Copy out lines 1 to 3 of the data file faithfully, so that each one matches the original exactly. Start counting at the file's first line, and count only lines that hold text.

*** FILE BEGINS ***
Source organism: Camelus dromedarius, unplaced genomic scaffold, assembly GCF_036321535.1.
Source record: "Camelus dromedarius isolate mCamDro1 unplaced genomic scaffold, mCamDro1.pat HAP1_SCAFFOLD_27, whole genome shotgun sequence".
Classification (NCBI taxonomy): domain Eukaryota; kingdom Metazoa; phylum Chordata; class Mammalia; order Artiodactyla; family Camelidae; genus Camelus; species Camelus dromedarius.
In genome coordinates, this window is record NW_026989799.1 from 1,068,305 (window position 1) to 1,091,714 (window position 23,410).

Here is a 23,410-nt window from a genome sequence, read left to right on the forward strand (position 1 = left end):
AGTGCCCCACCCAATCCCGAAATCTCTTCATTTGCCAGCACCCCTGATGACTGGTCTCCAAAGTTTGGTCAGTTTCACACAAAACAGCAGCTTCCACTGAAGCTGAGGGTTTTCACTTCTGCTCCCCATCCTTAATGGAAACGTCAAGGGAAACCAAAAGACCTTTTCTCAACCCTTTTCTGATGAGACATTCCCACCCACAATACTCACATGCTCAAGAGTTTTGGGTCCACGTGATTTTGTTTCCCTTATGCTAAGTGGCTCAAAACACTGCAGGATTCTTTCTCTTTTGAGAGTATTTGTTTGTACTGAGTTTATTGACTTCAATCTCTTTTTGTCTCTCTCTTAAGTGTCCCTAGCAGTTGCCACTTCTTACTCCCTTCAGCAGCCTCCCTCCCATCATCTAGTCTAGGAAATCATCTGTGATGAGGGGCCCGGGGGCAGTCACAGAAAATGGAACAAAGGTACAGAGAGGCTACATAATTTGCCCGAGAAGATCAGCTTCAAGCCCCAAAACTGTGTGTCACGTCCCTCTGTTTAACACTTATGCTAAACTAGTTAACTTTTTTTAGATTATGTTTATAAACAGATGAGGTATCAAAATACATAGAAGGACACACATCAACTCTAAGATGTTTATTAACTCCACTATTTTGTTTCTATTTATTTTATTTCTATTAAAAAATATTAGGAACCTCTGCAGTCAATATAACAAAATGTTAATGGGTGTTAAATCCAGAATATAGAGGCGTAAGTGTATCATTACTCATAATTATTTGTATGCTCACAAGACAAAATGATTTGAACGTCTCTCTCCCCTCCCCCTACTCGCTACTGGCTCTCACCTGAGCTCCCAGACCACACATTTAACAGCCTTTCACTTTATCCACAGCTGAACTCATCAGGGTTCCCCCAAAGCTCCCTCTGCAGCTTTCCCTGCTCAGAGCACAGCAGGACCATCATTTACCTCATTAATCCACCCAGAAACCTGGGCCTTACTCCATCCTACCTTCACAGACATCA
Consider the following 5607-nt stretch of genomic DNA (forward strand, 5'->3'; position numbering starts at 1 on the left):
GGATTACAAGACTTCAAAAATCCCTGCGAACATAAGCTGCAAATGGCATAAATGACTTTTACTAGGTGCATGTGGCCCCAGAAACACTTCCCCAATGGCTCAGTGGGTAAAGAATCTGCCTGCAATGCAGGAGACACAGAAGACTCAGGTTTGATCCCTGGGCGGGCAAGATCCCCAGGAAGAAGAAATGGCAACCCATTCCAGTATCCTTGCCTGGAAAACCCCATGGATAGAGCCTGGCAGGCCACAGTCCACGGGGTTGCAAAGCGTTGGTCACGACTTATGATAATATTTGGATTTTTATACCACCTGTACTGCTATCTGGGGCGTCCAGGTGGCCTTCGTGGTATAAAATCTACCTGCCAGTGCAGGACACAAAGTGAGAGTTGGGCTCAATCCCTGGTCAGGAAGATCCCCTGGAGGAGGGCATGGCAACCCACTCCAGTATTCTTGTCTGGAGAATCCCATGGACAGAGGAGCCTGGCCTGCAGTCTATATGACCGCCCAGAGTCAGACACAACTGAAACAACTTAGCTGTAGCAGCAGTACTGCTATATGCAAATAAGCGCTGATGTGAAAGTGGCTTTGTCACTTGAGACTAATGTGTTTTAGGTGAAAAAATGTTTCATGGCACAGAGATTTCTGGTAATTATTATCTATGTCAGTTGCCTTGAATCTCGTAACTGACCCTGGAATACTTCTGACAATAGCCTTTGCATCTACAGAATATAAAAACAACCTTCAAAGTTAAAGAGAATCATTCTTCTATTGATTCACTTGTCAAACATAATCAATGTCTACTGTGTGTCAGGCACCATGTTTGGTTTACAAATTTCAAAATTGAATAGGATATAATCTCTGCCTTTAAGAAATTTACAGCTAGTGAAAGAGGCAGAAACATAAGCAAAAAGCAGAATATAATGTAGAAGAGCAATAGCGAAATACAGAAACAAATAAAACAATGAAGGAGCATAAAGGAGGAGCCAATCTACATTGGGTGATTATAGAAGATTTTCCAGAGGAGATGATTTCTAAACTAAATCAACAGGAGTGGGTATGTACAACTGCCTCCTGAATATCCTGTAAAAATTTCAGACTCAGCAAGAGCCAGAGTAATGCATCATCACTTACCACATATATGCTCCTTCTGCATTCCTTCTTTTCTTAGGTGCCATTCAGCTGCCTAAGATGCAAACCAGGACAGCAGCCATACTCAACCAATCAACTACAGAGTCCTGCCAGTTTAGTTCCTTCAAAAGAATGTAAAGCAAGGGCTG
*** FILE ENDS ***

Source organism: Camelus dromedarius, unplaced genomic scaffold, assembly GCF_036321535.1.
Source record: "Camelus dromedarius isolate mCamDro1 unplaced genomic scaffold, mCamDro1.pat HAP1_SCAFFOLD_27, whole genome shotgun sequence".
Classification (NCBI taxonomy): domain Eukaryota; kingdom Metazoa; phylum Chordata; class Mammalia; order Artiodactyla; family Camelidae; genus Camelus; species Camelus dromedarius.